Editor’s Note: This is the 24th in a series of “How I Got That Story” interviews featuring the winners of the 2005 AltWeekly Awards. First-place entries are collected in the book “Best AltWeekly Writing and Design 2005.”
Kent Williams grew up in Salem, Ill., and went to college at the University of Illinois at Urbana-Champaign. After that, he spent five more years "in the wilderness," working odd jobs, until a surprisingly high score on the LSAT led to a monumental decision: He would study law. He enrolled in the University of Michigan Law School at Ann Arbor, where he spent a tumultuous three weeks before deciding that the law might not be up his alley after all.
He began to write instead, and was eventually hired as an arts writer for Madison, Wisconsin’s weekly paper, Isthmus, a job he still holds 17 years later. He won a first-place AltWeekly Award for his arts criticism, which included critiques of a film, a sculpture and a pipe organ.
What finally drew you to writing as a profession?
Ann Arbor wasn’t working out. I just wasn’t that interested in the law, plus I was sort of freaking out. So I just stuck my tail between my legs and came back to Illinois. And that’s when I started writing. An alternative newspaper had started in Champaign that I really liked. And I remembered that I had always liked writing term papers, which sounds ridiculous, but I kind of liked organizing information and making arguments. So I started submitting things to that paper, and then to Illinois Times in Springfield. It branched out from there.
Then, one day, a Friday after Thanksgiving, I came up to Madison to see what kind of town it was, and the position that I still have was being advertised in Isthmus. I applied, got the job a week later, and I’ve kept it ever since. So almost overnight my life turned upside down.
Had you considered yourself an "arts writer" before? What were some challenges when you began?
I had done different things: political stuff, some arts stuff. I was always interested in movies — who isn’t? — and so I did a lot of writing about them. I’ve always been interested in the arts, but it’s kind of a tough row to hoe. There’s a need for specialization if you want to advance very far. Papers don’t really like generalists very much, so it was a bit of a struggle.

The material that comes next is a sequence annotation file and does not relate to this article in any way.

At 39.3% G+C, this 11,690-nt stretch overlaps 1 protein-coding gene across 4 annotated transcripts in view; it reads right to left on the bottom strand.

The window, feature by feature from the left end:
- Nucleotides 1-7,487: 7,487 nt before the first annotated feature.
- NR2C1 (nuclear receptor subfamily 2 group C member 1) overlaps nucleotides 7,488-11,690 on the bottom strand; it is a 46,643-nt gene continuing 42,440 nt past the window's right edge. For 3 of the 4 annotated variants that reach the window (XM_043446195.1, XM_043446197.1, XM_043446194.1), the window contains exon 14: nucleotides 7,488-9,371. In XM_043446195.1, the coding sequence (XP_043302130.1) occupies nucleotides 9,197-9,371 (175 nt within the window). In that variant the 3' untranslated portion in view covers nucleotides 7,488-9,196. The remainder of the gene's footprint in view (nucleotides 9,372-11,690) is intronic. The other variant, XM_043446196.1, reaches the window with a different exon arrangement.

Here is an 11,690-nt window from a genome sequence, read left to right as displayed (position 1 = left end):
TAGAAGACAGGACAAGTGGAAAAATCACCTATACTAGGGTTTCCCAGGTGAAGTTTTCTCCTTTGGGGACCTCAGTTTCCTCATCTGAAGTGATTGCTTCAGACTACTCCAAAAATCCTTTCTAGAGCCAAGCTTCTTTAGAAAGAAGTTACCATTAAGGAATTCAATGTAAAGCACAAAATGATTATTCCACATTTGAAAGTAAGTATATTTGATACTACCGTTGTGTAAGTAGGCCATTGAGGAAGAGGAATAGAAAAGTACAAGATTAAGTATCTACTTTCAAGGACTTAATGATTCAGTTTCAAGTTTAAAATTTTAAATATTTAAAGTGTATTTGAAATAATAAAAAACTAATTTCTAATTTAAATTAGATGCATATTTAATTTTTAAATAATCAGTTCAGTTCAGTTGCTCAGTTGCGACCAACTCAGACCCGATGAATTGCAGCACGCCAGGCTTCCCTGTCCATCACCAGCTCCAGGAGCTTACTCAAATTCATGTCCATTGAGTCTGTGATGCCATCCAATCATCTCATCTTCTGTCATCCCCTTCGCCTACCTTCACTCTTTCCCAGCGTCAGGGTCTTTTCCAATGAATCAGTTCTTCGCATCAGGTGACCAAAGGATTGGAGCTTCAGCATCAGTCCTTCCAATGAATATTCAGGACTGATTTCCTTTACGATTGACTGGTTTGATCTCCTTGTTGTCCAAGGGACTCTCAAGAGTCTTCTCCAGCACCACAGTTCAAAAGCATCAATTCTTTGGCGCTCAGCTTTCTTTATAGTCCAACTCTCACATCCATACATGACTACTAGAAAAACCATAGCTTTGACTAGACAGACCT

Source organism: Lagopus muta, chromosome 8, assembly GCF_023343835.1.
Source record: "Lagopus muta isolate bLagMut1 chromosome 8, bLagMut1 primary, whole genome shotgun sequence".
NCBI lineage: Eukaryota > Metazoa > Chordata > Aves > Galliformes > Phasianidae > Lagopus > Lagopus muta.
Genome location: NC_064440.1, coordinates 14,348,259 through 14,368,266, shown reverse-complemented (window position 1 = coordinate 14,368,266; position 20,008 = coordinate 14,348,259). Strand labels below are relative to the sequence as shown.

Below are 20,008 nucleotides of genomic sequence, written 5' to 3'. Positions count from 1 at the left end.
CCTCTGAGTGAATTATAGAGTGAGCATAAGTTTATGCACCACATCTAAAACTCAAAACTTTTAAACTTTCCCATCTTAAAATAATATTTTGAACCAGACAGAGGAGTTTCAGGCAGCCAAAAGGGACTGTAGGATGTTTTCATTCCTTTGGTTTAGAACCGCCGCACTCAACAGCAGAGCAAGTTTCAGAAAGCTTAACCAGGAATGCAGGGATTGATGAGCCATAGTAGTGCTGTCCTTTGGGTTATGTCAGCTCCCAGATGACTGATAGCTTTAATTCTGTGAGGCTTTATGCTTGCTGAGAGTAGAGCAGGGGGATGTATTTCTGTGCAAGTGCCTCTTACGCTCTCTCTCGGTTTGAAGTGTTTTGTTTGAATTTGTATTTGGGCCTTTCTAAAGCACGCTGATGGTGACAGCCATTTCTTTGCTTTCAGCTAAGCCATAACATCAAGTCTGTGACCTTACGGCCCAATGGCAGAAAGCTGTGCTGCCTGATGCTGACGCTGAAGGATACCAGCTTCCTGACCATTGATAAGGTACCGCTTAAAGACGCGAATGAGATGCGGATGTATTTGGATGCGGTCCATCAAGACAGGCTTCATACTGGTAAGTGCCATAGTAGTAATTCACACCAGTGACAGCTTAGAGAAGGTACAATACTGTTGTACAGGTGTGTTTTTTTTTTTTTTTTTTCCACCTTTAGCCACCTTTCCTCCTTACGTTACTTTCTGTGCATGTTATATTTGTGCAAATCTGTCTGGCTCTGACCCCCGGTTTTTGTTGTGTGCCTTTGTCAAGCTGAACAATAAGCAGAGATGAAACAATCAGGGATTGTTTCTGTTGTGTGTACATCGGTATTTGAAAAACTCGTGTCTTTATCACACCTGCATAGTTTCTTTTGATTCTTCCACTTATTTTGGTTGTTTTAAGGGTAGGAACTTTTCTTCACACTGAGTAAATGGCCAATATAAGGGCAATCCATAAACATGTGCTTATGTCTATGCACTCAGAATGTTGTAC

But I kept at it, and gradually I ended up specializing after all. I started a movie column in 1994, and I still do that. I have an advice column: It’s a lot of fun, and it tends to be the thing that people react to the most. I live in the eternal shadow of Savage Love, but there seems to be a place for my column here. And then I write longer pieces that are about other art forms too: art, architecture, music, theater.
How do you prepare when you’re writing about a subject you aren’t so familiar with?
You know, I don’t feel like I have specialized knowledge about anything. I tend to do a lot of background research. For example, the movie Walk the Line just came out. I’ve been a Johnny Cash fan my whole life, but I still had to bone up on him, just to get a larger sense of what he and his music have meant to us.
Once you’ve spent as much time in the public library as I have, you begin to know which sources to go to and which to trust. You develop an intuitive feel for how to go out and get the information you need.
What about your article about Mel Gibson’s film, The Passion of the Christ? What kind of research did you do?